By David Tanner, Land Line associate editor
The Legislative Assembly of Alberta has passed a law that takes a comprehensive approach to distracted driving in the province. Included are restrictions on texting, e-mailing, use of laptop computers and electronic devices, and personal grooming, but the law allows for commercial drivers to use CB radios for work purposes.
Provincial Bill 16, which was introduced in April of this year, passed in the Assembly on Thursday, Dec. 2. Notably, as with other provinces and U.S. states enacting similar legislation, the Alberta law requires that the use of cellular phones while driving be hands-free.
Debate has arisen about language pertaining to two-way radios such as CBs.
Specifically, the law states that the use of two-way communications is allowed for the following:
(a) an individual driving or operating an escort, pilot or trail vehicle who is required by regulation under this act to maintain two-way radio communication,
(b) an individual driving or operating a vehicle who is required by the individual’s employer to maintain two-way radio communication while the individual is acting within the scope of the individual’s employment.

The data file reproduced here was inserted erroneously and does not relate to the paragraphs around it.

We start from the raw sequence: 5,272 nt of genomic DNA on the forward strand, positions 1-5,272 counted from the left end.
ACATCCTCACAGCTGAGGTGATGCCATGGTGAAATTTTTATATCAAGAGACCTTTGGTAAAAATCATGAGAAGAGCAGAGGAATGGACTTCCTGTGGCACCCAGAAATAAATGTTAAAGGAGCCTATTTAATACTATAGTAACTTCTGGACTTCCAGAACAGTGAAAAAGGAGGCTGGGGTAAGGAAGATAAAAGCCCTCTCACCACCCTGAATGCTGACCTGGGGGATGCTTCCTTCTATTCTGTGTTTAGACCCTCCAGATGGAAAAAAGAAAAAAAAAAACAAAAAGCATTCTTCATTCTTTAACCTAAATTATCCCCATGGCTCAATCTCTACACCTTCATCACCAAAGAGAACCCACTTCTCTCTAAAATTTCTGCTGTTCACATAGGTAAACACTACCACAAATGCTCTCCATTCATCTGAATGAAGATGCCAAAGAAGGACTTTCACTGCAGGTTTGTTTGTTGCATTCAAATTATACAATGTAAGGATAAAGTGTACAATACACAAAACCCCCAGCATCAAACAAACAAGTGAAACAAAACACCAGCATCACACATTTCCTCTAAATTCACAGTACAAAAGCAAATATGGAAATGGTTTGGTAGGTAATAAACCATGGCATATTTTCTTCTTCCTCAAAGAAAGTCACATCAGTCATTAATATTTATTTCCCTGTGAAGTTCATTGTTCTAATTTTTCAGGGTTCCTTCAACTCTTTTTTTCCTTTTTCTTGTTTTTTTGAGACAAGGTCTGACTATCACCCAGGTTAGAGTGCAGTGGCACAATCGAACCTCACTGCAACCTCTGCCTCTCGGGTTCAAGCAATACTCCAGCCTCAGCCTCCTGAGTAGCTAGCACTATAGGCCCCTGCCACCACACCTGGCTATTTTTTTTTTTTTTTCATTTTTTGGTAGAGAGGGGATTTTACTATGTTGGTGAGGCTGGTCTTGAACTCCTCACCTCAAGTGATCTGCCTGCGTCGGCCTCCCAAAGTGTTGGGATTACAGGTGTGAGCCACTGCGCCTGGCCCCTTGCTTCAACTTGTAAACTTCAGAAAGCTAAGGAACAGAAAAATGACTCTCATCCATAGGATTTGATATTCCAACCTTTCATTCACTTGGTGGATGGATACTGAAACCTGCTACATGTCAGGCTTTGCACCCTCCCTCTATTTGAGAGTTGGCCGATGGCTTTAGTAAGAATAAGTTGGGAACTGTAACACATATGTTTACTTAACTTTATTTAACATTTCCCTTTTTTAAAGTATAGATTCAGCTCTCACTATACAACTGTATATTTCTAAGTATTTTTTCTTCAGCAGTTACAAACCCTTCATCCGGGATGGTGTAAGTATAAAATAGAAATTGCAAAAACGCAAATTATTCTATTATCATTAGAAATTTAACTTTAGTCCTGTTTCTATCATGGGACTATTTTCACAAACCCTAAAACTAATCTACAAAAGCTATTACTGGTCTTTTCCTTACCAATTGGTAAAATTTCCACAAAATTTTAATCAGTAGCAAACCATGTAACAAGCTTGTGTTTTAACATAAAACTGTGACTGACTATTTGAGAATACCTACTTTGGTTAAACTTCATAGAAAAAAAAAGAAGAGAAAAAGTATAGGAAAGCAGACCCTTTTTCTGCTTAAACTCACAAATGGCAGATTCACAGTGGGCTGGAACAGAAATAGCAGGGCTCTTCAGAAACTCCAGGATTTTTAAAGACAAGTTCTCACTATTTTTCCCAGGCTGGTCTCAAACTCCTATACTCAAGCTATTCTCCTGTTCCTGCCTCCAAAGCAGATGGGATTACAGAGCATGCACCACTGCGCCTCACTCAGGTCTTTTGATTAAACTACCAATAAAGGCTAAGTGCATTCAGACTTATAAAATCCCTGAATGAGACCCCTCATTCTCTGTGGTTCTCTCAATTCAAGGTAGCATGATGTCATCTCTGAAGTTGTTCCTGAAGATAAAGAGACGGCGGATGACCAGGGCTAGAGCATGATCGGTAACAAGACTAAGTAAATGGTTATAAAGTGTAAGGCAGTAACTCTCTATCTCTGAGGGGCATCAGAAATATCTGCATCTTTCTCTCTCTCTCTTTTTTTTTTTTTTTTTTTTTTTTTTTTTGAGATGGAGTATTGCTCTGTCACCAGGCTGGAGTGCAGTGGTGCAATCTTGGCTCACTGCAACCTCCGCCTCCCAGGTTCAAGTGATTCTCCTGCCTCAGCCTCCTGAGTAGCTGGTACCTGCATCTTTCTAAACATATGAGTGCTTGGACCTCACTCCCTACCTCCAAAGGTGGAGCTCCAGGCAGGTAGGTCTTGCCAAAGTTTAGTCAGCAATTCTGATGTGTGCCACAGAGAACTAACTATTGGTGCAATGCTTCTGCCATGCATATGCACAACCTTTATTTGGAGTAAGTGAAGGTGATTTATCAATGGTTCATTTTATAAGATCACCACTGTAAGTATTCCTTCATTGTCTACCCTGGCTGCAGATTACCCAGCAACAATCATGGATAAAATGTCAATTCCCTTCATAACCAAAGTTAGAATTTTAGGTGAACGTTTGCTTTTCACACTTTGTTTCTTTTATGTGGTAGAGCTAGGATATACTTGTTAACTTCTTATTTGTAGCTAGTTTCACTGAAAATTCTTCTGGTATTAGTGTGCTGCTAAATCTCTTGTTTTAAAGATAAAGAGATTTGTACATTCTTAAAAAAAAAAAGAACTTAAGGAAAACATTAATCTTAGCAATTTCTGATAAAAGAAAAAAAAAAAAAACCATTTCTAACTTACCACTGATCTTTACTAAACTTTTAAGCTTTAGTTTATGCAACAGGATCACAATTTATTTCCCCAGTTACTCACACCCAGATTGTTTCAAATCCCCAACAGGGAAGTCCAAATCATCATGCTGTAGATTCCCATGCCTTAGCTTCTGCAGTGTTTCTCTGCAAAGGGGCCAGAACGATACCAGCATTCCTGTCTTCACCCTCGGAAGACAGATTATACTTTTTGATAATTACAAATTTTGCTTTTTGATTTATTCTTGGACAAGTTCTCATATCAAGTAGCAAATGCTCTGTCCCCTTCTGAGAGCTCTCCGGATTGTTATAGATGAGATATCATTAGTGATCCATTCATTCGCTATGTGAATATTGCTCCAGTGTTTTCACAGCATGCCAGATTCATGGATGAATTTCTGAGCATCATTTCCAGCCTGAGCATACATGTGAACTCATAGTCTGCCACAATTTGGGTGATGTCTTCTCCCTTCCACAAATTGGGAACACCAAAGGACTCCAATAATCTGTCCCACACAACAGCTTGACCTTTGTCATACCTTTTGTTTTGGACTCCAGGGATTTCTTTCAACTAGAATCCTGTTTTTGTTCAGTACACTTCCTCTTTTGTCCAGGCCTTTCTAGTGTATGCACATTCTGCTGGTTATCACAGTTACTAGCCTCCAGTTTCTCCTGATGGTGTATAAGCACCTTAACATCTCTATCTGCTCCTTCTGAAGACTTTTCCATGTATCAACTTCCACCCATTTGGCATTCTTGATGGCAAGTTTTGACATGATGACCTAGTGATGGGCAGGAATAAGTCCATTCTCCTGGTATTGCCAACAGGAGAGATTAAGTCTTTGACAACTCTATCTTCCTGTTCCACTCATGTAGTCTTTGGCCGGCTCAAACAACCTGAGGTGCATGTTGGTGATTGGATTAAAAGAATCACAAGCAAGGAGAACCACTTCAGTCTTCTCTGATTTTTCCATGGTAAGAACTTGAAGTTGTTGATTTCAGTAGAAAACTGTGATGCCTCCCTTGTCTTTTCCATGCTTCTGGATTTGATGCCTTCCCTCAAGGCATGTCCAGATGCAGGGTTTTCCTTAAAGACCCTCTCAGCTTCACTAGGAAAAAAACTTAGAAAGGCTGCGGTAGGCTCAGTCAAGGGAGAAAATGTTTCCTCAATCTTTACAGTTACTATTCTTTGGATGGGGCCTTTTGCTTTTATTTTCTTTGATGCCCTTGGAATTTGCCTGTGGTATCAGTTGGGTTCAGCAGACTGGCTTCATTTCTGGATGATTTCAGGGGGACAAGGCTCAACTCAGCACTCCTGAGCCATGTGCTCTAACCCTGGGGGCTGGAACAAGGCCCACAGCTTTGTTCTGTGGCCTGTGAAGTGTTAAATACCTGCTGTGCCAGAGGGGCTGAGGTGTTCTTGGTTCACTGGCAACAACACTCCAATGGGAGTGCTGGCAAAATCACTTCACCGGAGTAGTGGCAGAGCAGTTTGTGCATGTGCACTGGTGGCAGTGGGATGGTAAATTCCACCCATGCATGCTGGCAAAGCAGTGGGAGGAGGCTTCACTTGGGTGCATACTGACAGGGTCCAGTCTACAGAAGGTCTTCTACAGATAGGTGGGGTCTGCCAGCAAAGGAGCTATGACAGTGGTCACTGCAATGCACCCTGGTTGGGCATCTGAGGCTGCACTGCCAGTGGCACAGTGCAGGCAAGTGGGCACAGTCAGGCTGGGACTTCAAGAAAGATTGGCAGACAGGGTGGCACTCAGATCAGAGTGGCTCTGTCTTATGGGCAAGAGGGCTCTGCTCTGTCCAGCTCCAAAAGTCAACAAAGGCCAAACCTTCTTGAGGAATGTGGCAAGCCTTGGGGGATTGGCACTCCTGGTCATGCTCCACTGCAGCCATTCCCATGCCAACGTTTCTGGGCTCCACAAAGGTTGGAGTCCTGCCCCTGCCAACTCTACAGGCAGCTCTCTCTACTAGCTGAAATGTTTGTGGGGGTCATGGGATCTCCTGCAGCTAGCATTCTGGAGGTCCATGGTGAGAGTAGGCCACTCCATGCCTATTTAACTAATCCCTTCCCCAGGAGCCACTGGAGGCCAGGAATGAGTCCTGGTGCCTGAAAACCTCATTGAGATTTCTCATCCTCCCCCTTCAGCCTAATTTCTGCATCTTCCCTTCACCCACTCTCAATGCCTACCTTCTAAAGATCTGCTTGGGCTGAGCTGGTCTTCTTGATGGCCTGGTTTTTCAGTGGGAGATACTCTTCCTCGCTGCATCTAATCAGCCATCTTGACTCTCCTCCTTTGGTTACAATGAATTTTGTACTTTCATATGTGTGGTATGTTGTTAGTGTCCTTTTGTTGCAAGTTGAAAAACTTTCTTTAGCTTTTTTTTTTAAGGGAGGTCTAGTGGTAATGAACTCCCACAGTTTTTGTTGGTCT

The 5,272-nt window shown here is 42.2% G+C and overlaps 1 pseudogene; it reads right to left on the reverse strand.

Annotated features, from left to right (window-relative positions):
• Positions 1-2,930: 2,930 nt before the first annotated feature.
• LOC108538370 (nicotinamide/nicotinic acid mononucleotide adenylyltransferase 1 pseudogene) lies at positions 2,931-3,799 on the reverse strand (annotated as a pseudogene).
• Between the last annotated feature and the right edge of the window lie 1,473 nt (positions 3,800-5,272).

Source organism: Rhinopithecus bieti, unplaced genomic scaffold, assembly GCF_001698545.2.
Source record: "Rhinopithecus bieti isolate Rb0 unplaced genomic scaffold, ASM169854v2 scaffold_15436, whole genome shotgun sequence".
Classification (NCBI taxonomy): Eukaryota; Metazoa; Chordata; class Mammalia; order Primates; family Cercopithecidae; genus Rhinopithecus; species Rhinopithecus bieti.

The law affects a variety of activities and devices that can distract a driver.
Devices that have screens, such as televisions and computers, are prohibited if they are visible to the driver; however, the law has clarifications for the use of GPS devices.
Under the law, drivers will not be allowed to program a GPS unit while driving, but they will be allowed to view it. The law states that programming a GPS unit should be done in advance of a trip.
Drivers may not read, write, sketch or view printed material, or engage in personal grooming or hygiene while driving.
The law took effect immediately, but the province of Alberta has initiated a grace period that will last to mid-2011. When the law is in full force, violators will face fines of $172.
“It gives law enforcement some discretion to take action on unsafe driving behaviors in a reasonable manner,” according to supplemental information issued by the province.
“For example, if you are just taking a sip of your coffee or simply touching a button on your car stereo, you won’t get a ticket. If you’re putting on makeup, texting or playing on your laptop, you obviously are distracted so any of these activities would be considered an offense under the law.”
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